Black History Month is an annual celebration of achievements by Black Americans and a time for recognizing their central role in U.S. history. Also known as African American History Month, the event …
Black History Month is an annual celebration of achievements by Black Americans and a time for recognizing their central role in U.S. history. Also known as African American History Month, the event grew out of “Negro History Week,” the brainchild of noted historian Carter G. Woodson and other prominent Black Americans. Since 1976, every U.S. president has officially designated the month of February as Black History Month (www.history.com).
I had a virtual sit-down with writer, actor and orator G. Oliver King last week to discuss the importance of bringing Black History to life for future generations and his role in that endeavor.
Jonathan Charles Fox: I know that, in the past, you’ve expressed your passion for the life and times of Frederick Douglass, who was influential in the abolition of slavery. He wrote several books about the subject between 1845 and 1855. In fact, you have performed as Douglass in libraries for educational institutions, museums and in schools, right?
Oliver King: Right. My life-long interest in Douglass and Martin Luther King, among others, began back in high school when I joined the debate club and began doing... oral interpretations of King’s amazing writings. After developing an interest in acting, I became involved with many productions as a performer, dancer and choreographer, and I have worked with some amazing people and theatres over the years, both in New York City and in Hollywood, for a while.
JCF: Are you from the region originally?
GOK: No. I was born in Harlem. My family moved to Queens, NY and then eventually relocated to Sullivan County in 1990, where my mom opened a bed and breakfast [B&B]. By then, I was in Los Angeles but would visit at least once a year. When I decided to leave the Hollywood scene, I chose to relocate and help my mom with the B&B here in the Catskills.
JCF: How did that lead to you performing as Frederick Douglass?
GOK: After moving to Sullivan County, I discovered an organization called the Association for the Study of African American Life and History [ASALH]. They would hold annual breakfasts named for Douglass, but there was no actual focus on the man himself. I proposed speaking about him and did so at the next ASALH event. That was the first time I did an oral interpretation of one of his speeches.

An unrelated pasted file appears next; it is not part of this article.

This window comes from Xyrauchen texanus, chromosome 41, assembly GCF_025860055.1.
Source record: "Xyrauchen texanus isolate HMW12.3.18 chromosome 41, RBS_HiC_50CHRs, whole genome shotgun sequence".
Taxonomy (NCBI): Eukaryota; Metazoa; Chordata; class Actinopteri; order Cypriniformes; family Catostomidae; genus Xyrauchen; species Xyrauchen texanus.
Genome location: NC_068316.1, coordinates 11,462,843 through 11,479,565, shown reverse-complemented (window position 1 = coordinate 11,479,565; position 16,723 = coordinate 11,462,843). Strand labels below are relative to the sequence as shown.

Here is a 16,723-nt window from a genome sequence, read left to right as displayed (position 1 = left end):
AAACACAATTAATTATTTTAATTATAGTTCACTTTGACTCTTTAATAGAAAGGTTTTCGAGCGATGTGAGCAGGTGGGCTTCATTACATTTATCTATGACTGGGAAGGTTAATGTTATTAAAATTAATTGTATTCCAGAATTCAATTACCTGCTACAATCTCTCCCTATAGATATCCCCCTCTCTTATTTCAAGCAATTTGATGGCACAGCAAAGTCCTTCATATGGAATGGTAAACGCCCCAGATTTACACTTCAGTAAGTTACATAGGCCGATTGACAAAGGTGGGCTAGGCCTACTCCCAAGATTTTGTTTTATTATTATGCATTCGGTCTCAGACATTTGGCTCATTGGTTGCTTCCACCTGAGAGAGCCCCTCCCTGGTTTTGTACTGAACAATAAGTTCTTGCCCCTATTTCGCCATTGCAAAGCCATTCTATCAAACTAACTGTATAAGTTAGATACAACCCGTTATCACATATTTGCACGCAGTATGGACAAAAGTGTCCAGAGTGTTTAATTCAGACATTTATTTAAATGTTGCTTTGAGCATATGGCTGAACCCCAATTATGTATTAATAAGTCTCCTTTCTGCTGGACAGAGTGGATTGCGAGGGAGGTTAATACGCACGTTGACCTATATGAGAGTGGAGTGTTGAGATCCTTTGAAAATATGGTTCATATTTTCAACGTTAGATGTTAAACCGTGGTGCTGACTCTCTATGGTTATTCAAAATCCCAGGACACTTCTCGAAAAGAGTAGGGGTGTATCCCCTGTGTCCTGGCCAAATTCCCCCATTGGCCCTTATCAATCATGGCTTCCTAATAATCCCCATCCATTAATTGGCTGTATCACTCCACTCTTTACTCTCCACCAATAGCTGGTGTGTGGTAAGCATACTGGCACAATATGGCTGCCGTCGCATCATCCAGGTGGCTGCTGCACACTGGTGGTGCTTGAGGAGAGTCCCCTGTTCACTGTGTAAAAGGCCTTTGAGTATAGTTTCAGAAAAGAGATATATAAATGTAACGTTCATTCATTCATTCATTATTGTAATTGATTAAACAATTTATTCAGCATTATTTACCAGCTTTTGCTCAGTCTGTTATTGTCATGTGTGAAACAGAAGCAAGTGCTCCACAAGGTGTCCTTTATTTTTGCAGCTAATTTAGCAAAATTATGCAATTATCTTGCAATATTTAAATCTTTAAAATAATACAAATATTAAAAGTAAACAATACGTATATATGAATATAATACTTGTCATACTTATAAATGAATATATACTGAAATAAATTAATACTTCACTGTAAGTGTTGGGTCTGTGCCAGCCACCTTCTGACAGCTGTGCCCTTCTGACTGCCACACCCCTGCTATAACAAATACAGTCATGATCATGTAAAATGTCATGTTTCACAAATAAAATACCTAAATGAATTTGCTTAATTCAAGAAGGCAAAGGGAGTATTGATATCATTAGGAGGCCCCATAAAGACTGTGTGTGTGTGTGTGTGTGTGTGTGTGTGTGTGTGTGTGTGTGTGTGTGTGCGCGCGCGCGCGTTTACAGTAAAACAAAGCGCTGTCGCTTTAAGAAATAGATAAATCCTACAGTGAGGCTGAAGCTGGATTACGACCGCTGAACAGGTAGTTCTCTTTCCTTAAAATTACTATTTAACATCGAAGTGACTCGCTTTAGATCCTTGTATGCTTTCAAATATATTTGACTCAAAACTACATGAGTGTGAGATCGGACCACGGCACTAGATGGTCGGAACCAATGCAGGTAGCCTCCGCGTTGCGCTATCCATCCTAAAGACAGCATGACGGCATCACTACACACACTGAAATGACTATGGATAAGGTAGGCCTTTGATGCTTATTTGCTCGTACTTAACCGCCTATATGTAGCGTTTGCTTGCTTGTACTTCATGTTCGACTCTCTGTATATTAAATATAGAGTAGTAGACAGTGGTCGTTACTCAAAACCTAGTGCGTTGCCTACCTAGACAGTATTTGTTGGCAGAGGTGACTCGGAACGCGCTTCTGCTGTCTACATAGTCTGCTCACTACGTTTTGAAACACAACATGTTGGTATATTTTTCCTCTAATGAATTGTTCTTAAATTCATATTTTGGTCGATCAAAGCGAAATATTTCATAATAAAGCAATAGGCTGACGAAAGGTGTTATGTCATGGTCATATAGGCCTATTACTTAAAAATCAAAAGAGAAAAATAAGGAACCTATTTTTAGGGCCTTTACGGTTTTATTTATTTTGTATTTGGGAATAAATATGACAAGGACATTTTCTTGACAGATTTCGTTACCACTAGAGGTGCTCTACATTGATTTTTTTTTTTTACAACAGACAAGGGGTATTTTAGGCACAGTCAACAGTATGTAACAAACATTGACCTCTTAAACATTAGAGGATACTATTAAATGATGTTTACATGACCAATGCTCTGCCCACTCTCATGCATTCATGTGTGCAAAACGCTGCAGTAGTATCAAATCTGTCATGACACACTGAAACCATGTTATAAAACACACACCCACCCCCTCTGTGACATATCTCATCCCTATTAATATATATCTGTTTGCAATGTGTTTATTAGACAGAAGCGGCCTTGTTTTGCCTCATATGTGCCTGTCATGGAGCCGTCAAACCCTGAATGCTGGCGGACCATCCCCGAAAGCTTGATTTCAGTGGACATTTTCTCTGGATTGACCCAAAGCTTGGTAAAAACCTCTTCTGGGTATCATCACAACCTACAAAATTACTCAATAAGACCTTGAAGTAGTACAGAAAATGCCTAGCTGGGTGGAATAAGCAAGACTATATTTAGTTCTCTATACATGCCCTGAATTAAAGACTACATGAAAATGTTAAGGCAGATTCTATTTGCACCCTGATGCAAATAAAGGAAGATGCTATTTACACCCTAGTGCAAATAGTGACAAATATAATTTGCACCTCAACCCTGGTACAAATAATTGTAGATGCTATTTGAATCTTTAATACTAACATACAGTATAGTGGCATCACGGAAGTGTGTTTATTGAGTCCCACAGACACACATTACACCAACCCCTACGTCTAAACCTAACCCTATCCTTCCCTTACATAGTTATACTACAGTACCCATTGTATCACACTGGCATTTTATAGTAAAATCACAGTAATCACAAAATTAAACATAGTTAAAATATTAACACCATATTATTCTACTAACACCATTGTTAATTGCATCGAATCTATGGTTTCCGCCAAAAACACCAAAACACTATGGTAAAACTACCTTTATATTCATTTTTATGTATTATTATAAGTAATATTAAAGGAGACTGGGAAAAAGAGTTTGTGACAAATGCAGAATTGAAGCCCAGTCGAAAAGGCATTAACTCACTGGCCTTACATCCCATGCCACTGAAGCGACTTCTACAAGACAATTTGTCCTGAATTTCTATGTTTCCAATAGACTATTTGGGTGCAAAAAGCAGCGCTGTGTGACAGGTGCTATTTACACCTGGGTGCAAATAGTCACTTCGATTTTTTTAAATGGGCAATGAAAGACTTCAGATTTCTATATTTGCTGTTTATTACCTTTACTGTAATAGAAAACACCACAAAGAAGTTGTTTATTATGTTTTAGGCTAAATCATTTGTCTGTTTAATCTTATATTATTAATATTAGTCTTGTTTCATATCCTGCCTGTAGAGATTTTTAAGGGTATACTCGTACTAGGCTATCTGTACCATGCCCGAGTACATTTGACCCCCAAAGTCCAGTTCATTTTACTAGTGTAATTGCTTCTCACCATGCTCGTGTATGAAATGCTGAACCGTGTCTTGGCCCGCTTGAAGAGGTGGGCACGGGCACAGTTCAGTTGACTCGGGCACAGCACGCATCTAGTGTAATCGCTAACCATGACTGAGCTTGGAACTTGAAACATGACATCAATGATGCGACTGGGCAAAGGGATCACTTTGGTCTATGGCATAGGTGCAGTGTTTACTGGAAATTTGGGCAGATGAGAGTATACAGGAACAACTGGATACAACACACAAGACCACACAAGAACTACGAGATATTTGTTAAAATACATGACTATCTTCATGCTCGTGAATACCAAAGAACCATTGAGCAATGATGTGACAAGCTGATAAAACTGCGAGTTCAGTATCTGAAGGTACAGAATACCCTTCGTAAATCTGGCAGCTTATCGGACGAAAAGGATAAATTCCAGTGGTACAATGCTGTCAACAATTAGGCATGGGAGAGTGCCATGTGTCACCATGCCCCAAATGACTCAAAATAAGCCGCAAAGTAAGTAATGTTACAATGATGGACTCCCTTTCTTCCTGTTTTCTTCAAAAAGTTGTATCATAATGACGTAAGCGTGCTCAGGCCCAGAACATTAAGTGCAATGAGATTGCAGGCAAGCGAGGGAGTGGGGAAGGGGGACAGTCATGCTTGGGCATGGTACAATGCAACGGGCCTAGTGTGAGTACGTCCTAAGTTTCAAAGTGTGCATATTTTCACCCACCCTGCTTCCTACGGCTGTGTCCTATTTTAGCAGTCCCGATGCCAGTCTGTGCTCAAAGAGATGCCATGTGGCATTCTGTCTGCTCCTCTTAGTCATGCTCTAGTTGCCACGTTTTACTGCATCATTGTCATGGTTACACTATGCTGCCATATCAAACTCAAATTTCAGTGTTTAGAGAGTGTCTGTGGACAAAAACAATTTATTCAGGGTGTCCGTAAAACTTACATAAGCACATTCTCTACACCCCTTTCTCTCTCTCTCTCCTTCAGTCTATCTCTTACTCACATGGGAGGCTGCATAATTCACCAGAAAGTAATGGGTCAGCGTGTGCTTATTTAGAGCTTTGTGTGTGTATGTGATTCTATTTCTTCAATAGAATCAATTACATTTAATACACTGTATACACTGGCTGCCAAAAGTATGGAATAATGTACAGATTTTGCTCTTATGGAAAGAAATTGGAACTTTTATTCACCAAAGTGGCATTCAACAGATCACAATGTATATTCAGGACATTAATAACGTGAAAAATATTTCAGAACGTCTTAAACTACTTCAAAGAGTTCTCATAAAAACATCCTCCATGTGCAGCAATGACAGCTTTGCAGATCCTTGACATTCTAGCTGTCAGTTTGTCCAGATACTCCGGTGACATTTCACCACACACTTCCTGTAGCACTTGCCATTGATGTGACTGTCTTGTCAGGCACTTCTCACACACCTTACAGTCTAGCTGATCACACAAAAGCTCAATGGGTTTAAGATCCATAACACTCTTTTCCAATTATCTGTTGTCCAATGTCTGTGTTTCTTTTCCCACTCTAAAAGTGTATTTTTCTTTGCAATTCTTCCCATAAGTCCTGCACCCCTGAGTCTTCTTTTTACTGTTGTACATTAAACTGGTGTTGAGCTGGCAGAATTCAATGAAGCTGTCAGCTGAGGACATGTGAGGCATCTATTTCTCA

JCF: How did that go over?
GOK: The response was very positive and served as my introduction to the community as an actor. I then became involved with the Sullivan County Dramatic Workshop and the Delaware Valley Opera Company, aside from my continued appearances as Douglass. I also produced and directed Sullivan County’s first all African-American production of an “upgraded” version of playwright Larraine Hansberry’s “A Raisin in the Sun.”
JCF: Let’s fast-forward to the present and your involvement with the Hurleyville Performing Arts Centre (HPAC). I understand this is a departure for you in that you’re reading James Baldwin’s “The Fire Next Time” in celebration of Black History Month.
GOK: Correct. We’ve recorded it in their brand new high-tech theatre and it is being broadcasted throughout the month of February. Executive Director Erin Dudley is amazing, and the entire team at HPAC was eager to bring me on board for this unique program. Technical Director Michael Coney is a genius and, through the use of projections, was able to bring James Baldwin’s book to life in an empty theatre.
JCF: So, you perform the book as Baldwin?
GOK: No, it’s not a “performance.” It’s an event—an actual reading of the 50-page book broken up into six segments, each about 30 minutes long. As for “an empty theatre,” it’s true that there was no audience [due to COVID-19 restrictions], but in my mind, I was reading to my nephew.
JCF: Why do you think we need a special month designated for Black history?
GOK: Because in this country, people still seem reticent to admit to all of the injustices that have been perpetrated on the African-American community. Slavery wasn’t like Europeans emigrating to this country and happy to be here. My ancestors were dragged here in chains. When we consider Black History Month, we think about that struggle. Lincoln did a great thing issuing the Emancipation Proclamation, but he left one thing out: Slaves were freed, but free to do what? They had no resources with which to make a life, no education, no property, many had nowhere to go and they stayed on the plantations. Many atrocities occurred during slavery, but after that, it was worse. That legacy has been passed down from generation to generation, and it’s important that all people are aware of what happened then and how it affects us all to this day.
Note: “The Fire Next Time” was written in the form of two letters first published in 1963 on the occasion of the centennial of the Emancipation Proclamation that exhorts Americans, both Black and white, to attack the terrible legacy of racism.
To view G. Oliver King’s reading of James Baldwin’s book, as well as other HPAC programs, go to www.hurleyvilleartscentre.org.
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